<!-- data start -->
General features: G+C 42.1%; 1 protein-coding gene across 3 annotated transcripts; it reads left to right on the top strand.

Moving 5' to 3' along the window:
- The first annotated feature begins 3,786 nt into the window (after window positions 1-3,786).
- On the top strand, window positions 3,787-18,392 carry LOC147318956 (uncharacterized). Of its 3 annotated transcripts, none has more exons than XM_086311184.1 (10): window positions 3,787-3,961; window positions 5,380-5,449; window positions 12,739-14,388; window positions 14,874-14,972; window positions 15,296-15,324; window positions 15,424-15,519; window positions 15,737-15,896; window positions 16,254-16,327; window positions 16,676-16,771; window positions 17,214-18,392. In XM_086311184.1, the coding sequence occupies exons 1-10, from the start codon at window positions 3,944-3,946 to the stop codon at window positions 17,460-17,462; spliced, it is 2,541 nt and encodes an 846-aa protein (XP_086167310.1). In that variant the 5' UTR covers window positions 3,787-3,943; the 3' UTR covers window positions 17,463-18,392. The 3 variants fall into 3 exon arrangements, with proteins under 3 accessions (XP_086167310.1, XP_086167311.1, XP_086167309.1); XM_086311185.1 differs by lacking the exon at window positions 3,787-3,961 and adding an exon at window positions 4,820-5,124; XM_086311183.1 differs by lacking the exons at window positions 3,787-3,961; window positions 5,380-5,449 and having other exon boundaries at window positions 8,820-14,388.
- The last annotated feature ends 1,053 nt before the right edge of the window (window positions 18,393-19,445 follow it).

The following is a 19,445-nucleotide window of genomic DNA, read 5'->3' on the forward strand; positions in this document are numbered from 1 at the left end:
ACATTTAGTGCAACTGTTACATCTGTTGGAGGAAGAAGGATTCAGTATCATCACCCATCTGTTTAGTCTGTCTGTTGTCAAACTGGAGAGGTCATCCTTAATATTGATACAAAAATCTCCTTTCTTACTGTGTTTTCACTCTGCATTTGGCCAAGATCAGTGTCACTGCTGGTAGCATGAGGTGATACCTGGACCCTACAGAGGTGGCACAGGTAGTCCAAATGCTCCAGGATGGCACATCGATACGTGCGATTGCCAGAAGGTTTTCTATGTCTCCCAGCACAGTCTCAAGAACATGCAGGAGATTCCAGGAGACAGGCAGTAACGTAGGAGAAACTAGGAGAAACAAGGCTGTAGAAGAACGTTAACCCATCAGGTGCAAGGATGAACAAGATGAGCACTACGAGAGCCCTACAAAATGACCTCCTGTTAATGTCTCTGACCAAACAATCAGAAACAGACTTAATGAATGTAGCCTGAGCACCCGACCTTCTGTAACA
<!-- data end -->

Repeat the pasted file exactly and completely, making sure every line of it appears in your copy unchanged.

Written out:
General features: G+C 42.1%; 1 protein-coding gene across 3 annotated transcripts; it reads left to right on the top strand.

Moving 5' to 3' along the window:
- The first annotated feature begins 3,786 nt into the window (after window positions 1-3,786).
- On the top strand, window positions 3,787-18,392 carry LOC147318956 (uncharacterized). Of its 3 annotated transcripts, none has more exons than XM_086311184.1 (10): window positions 3,787-3,961; window positions 5,380-5,449; window positions 12,739-14,388; window positions 14,874-14,972; window positions 15,296-15,324; window positions 15,424-15,519; window positions 15,737-15,896; window positions 16,254-16,327; window positions 16,676-16,771; window positions 17,214-18,392. In XM_086311184.1, the coding sequence occupies exons 1-10, from the start codon at window positions 3,944-3,946 to the stop codon at window positions 17,460-17,462; spliced, it is 2,541 nt and encodes an 846-aa protein (XP_086167310.1). In that variant the 5' UTR covers window positions 3,787-3,943; the 3' UTR covers window positions 17,463-18,392. The 3 variants fall into 3 exon arrangements, with proteins under 3 accessions (XP_086167310.1, XP_086167311.1, XP_086167309.1); XM_086311185.1 differs by lacking the exon at window positions 3,787-3,961 and adding an exon at window positions 4,820-5,124; XM_086311183.1 differs by lacking the exons at window positions 3,787-3,961; window positions 5,380-5,449 and having other exon boundaries at window positions 8,820-14,388.
- The last annotated feature ends 1,053 nt before the right edge of the window (window positions 18,393-19,445 follow it).

The following is a 19,445-nucleotide window of genomic DNA, read 5'->3' on the forward strand; positions in this document are numbered from 1 at the left end:
ACATTTAGTGCAACTGTTACATCTGTTGGAGGAAGAAGGATTCAGTATCATCACCCATCTGTTTAGTCTGTCTGTTGTCAAACTGGAGAGGTCATCCTTAATATTGATACAAAAATCTCCTTTCTTACTGTGTTTTCACTCTGCATTTGGCCAAGATCAGTGTCACTGCTGGTAGCATGAGGTGATACCTGGACCCTACAGAGGTGGCACAGGTAGTCCAAATGCTCCAGGATGGCACATCGATACGTGCGATTGCCAGAAGGTTTTCTATGTCTCCCAGCACAGTCTCAAGAACATGCAGGAGATTCCAGGAGACAGGCAGTAACGTAGGAGAAACTAGGAGAAACAAGGCTGTAGAAGAACGTTAACCCATCAGGTGCAAGGATGAACAAGATGAGCACTACGAGAGCCCTACAAAATGACCTCCTGTTAATGTCTCTGACCAAACAATCAGAAACAGACTTAATGAATGTAGCCTGAGCACCCGACCTTCTGTAACA